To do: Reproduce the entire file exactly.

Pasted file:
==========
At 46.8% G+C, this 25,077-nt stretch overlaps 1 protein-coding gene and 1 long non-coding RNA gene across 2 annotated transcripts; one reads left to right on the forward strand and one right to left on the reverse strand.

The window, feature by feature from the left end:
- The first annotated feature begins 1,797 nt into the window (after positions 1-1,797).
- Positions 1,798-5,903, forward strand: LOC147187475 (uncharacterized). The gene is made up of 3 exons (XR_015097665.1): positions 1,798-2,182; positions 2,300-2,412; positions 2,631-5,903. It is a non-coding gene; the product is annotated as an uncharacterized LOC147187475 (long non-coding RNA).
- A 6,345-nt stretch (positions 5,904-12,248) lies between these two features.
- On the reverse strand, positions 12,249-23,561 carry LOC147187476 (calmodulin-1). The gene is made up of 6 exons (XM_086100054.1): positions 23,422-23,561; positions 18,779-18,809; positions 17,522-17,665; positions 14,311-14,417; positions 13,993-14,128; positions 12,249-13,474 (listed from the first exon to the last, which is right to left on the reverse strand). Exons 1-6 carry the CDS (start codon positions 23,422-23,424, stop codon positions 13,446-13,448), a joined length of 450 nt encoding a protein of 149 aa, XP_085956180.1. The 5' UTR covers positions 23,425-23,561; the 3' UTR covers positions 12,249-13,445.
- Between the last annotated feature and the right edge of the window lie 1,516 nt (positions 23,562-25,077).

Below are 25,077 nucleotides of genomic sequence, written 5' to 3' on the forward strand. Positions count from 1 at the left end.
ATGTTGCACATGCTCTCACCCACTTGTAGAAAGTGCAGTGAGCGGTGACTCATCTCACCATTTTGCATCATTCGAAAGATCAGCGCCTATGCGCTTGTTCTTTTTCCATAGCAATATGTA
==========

At 46.8% G+C, this 25,077-nt stretch overlaps 1 protein-coding gene and 1 long non-coding RNA gene across 2 annotated transcripts; one reads left to right on the forward strand and one right to left on the reverse strand.

The window, feature by feature from the left end:
- The first annotated feature begins 1,797 nt into the window (after positions 1-1,797).
- Positions 1,798-5,903, forward strand: LOC147187475 (uncharacterized). The gene is made up of 3 exons (XR_015097665.1): positions 1,798-2,182; positions 2,300-2,412; positions 2,631-5,903. It is a non-coding gene; the product is annotated as an uncharacterized LOC147187475 (long non-coding RNA).
- A 6,345-nt stretch (positions 5,904-12,248) lies between these two features.
- On the reverse strand, positions 12,249-23,561 carry LOC147187476 (calmodulin-1). The gene is made up of 6 exons (XM_086100054.1): positions 23,422-23,561; positions 18,779-18,809; positions 17,522-17,665; positions 14,311-14,417; positions 13,993-14,128; positions 12,249-13,474 (listed from the first exon to the last, which is right to left on the reverse strand). Exons 1-6 carry the CDS (start codon positions 23,422-23,424, stop codon positions 13,446-13,448), a joined length of 450 nt encoding a protein of 149 aa, XP_085956180.1. The 5' UTR covers positions 23,425-23,561; the 3' UTR covers positions 12,249-13,445.
- Between the last annotated feature and the right edge of the window lie 1,516 nt (positions 23,562-25,077).

Below are 25,077 nucleotides of genomic sequence, written 5' to 3' on the forward strand. Positions count from 1 at the left end.
ATGTTGCACATGCTCTCACCCACTTGTAGAAAGTGCAGTGAGCGGTGACTCATCTCACCATTTTGCATCATTCGAAAGATCAGCGCCTATGCGCTTGTTCTTTTTCCATAGCAATATGTA